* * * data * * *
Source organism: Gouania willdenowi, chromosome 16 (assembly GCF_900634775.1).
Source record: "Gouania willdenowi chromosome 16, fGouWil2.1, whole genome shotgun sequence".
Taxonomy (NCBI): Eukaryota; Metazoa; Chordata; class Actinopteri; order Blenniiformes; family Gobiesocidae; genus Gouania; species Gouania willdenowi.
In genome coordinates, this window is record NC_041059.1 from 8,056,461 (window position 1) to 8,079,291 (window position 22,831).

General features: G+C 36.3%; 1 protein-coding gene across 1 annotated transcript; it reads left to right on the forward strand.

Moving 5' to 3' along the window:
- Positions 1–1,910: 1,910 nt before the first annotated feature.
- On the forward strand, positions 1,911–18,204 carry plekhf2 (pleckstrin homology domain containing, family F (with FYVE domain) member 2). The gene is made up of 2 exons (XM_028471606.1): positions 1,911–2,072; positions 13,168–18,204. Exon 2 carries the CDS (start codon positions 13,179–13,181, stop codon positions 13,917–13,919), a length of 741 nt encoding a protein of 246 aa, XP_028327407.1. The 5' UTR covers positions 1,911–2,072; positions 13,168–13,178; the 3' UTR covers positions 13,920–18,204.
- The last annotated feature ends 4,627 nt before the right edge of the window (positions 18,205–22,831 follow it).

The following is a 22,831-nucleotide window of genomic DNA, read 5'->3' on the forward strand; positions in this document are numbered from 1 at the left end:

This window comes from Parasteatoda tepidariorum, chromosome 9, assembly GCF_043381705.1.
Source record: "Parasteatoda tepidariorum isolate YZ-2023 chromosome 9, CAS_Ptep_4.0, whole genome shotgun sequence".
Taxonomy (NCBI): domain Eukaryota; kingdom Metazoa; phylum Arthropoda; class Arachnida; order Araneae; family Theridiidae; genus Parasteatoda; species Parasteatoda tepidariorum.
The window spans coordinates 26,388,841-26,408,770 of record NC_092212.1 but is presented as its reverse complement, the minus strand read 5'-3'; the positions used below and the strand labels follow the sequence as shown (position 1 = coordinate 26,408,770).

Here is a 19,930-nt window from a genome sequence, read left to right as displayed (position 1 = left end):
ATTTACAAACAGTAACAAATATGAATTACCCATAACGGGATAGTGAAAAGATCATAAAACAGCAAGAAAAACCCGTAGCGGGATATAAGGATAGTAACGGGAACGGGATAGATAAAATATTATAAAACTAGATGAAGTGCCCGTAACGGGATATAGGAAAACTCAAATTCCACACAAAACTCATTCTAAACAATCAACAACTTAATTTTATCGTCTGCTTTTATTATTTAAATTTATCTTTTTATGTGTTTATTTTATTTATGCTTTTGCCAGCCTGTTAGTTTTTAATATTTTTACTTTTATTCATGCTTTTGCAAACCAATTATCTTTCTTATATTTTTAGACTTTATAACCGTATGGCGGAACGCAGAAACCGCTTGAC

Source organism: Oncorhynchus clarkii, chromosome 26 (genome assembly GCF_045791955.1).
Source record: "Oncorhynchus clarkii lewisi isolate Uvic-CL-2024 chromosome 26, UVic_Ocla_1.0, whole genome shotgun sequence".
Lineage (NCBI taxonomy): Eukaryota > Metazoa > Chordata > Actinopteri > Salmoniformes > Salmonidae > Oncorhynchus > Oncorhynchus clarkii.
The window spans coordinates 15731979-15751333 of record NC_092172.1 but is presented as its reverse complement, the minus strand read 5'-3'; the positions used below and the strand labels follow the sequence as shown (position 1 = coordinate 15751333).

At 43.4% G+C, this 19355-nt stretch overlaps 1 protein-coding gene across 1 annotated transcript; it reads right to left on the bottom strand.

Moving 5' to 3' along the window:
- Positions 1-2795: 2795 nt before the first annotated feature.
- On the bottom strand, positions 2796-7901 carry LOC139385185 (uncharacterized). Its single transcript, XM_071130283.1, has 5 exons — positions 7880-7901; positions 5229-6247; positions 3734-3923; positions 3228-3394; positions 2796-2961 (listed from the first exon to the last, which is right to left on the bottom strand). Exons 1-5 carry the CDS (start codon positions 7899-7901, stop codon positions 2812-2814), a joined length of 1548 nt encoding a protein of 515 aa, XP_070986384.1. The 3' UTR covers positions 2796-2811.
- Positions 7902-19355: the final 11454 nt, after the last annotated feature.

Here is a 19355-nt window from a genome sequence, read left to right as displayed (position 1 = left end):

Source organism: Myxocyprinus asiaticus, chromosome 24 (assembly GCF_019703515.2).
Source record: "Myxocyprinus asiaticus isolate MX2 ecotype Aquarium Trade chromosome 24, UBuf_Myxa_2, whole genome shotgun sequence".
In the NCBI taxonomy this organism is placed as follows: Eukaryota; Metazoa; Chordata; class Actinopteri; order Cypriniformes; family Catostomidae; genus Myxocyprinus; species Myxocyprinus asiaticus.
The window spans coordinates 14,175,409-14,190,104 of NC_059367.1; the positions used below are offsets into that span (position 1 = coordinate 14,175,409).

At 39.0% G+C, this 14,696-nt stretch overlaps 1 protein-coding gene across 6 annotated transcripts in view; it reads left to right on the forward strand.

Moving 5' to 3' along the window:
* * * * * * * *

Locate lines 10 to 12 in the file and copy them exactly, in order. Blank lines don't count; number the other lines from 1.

The following is a 22,831-nucleotide window of genomic DNA, read 5'->3' on the forward strand; positions in this document are numbered from 1 at the left end:

This window comes from Parasteatoda tepidariorum, chromosome 9, assembly GCF_043381705.1.
Source record: "Parasteatoda tepidariorum isolate YZ-2023 chromosome 9, CAS_Ptep_4.0, whole genome shotgun sequence".